The U.S. Secret Service has an aggressive hiring campaign underway. But many qualified candidates are being disqualified from the application process because of their past illegal use of prescription drugs, including Adderall.
This comes at a time when the agency is stretched thin after several controversies, and the country is in the middle of a contentious presidential election.
For more, Here & Now's Robin Young speaks with USA Today reporter Kevin Johnson, who covers national law enforcement issues and the Justice Department.
Interview Highlights: Kevin Johnson
On the current state of affairs in the Secret Service
"It sort of comes at an unfortunate time where the Service is trying to move past a number of problems that have loomed in the last four years, you mentioned some of them, and now they're making this attempt to rejuvenate the agency by embarking on this unprecedented — at least for the last 10 years, anyway — recruiting campaign. And the impetus for that is a staff stretched very, very thinly, working enormous overtime and, as you mentioned, many folks, at least 1,000 agents so far, and that's a third of the agent workforce, has maxed out its combined overtime and salary compensation."
On issues in recruiting, from drug abuse to internet use
"If you look at the numbers, they're very interesting. In fiscal year 2016, 27,000 people, potential candidates, applied for agent jobs. Three hundred agent candidates were hired. So those are some huge numbers that have to be culled through to get to that endpoint. And one of the problems in getting to that finish line have been the drug histories in many these candidates. And for many of them, the drugs, the abuse of drugs, mostly prescription drugs have emerged in recent years like they haven't before in many of the recruiters' memories. They've emerged because a lot of the candidates don't view their use of substances, like Adderall and other amphetamines, necessarily as being wrong. They've been using it to help them in their studies, as a study aid, to be able to work longer into the night. And it was the case for a candidate from Eastern Kentucky University. By all accounts, a very well-qualified individual who drove six hours, 400 miles, at his own expense to be interviewed by the Secret Service. Had passed the original testing, written test required, and had not disclosed previously that he had used Adderall to help him, for what he said, to become qualified for the very job that he was seeking."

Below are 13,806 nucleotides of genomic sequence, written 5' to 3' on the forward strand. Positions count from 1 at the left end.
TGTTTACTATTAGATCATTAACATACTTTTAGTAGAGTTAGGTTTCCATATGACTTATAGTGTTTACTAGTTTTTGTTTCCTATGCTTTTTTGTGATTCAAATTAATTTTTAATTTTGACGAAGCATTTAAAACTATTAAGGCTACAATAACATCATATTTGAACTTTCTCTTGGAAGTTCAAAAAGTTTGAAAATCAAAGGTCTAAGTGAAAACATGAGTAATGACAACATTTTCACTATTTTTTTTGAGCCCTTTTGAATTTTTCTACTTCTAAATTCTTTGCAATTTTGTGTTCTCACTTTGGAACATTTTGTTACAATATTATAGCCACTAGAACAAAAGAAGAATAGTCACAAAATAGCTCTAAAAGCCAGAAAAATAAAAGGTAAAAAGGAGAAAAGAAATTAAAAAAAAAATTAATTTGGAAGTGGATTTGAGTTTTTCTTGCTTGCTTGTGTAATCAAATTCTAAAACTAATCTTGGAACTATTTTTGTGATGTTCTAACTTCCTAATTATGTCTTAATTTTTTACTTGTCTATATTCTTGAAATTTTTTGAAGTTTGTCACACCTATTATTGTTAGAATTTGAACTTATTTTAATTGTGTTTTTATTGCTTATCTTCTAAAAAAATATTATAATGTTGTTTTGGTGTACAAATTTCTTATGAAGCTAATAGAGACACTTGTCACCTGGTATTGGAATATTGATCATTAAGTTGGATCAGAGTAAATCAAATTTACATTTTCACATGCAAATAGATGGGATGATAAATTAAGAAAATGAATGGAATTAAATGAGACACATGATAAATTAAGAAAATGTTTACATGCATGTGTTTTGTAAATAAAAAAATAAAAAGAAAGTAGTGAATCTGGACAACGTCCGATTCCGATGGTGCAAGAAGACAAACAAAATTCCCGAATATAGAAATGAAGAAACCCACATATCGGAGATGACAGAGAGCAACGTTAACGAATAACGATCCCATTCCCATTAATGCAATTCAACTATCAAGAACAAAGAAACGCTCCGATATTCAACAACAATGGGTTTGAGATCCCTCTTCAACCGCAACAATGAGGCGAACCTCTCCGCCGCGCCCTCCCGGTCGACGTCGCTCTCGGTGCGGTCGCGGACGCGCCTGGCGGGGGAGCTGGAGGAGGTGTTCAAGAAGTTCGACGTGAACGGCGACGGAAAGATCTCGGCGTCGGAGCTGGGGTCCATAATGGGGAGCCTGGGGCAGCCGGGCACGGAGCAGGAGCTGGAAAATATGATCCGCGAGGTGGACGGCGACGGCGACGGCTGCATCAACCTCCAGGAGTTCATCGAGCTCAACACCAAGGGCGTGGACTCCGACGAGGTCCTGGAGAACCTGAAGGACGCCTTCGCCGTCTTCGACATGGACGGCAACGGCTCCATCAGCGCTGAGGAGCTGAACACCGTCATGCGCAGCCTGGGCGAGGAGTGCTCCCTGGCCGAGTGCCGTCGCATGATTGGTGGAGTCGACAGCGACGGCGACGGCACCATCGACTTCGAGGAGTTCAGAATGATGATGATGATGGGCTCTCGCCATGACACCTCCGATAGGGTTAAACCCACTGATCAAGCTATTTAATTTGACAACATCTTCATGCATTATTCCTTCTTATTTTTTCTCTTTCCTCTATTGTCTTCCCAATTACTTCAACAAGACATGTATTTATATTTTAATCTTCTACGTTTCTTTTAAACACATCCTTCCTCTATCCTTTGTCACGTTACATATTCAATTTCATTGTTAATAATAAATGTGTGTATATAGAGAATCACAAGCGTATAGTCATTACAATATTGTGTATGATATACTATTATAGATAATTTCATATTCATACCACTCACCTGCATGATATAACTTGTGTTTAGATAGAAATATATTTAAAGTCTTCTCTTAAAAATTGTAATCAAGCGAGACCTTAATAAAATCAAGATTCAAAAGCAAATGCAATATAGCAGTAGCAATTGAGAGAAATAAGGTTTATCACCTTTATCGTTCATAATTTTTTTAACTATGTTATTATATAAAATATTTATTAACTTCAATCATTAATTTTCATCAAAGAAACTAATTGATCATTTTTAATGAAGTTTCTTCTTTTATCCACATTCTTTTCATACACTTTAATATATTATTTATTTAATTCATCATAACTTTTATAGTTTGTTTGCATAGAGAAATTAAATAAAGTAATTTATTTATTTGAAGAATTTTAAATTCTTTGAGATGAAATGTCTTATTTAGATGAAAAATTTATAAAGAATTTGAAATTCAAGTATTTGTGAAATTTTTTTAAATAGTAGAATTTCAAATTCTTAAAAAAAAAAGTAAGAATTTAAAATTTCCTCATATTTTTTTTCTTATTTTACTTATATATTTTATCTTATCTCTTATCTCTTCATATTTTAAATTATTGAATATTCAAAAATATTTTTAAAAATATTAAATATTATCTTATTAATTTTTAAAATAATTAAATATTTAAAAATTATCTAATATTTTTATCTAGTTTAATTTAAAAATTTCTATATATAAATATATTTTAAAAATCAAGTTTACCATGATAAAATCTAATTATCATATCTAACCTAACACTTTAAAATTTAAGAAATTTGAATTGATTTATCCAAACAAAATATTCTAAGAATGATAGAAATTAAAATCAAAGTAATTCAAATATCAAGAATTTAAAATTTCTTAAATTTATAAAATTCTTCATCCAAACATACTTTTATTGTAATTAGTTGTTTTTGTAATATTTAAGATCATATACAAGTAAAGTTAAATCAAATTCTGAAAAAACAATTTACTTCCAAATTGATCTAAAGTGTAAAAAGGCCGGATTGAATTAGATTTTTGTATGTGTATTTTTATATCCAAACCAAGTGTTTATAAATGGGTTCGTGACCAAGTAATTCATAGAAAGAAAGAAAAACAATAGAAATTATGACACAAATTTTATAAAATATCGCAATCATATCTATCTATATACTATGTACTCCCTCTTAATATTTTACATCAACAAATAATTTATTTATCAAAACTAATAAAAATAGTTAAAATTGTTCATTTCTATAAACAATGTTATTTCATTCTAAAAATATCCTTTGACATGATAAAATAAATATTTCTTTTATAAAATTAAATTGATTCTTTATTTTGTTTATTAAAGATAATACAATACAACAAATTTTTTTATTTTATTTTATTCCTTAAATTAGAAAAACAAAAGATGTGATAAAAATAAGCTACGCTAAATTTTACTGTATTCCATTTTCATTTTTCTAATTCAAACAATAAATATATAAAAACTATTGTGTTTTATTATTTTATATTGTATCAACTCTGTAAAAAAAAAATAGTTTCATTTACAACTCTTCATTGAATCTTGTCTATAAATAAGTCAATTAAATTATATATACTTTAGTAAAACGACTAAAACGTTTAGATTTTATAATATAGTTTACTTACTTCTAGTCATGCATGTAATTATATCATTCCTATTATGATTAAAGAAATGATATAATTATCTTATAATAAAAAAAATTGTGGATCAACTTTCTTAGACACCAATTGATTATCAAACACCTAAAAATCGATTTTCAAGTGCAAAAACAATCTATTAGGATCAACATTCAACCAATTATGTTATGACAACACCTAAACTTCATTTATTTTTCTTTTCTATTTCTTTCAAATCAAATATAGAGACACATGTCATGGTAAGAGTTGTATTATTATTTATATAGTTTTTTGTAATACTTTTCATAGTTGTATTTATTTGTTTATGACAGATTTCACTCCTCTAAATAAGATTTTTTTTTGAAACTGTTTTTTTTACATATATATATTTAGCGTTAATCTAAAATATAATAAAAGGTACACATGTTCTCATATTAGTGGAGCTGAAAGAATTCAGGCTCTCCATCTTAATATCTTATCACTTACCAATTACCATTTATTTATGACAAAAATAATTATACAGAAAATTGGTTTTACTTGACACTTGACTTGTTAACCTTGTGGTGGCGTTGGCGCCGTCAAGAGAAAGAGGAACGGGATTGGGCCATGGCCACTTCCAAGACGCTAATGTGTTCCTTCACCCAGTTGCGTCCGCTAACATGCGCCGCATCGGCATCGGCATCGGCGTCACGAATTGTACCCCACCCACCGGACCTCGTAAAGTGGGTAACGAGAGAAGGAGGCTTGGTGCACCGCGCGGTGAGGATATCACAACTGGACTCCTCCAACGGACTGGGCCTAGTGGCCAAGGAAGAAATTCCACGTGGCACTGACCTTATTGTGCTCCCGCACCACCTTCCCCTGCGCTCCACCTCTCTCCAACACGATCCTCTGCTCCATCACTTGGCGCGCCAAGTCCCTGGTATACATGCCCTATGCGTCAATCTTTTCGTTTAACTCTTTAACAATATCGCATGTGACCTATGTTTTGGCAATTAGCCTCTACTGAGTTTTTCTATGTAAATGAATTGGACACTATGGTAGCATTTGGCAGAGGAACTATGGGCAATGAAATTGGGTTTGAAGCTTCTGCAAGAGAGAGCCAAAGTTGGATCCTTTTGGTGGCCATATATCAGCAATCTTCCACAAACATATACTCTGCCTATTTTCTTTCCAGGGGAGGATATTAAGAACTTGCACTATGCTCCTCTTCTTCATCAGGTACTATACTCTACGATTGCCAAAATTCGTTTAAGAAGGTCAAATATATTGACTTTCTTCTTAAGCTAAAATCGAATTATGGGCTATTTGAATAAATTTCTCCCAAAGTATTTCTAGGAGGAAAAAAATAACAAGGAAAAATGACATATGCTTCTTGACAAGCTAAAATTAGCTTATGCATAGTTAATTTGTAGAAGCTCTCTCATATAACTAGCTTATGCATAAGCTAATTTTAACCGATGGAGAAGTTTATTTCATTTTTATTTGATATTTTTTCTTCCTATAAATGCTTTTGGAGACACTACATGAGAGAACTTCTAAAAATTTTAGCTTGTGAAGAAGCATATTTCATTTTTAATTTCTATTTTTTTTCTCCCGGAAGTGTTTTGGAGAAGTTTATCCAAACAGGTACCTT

"I think it's one part of what was described to me as a sort of a new culture of candidates emerging where drug uses is just one part of a background that's become new to the people who are vetting these candidates. Other problems have emerged in Internet use, where, before, some of the very people who are interviewing some of these candidates, had no history of internet use when they applied for their jobs. So that's become a new issue for the Secret Service, and for other law enforcement agencies."
"Internet abuse, illegal downloading of material on the internet, and also their communications with friends and others on the Internet that could come back to haunt them at some point while working in federal law enforcement."
On the scope of the Secret Service's mission
"This discussion found some traction in the past four years as the Secret Service's disclosures continued to stream out of security breaches, misconduct by agents. So folks on the Hill, a number of people in Congress, have raised this question of whether or not the Service should be confined to just the protective mission and farm out their responsibility for cyber and protection of financial institutions. Obviously as you say, it has not sat well with the Secret Service ,and Director Clancy, indicated that it would be a non-starter for him in terms of any discussion about trying to separate that mission."
This article was originally published on October 26, 2016.
This segment aired on October 26, 2016.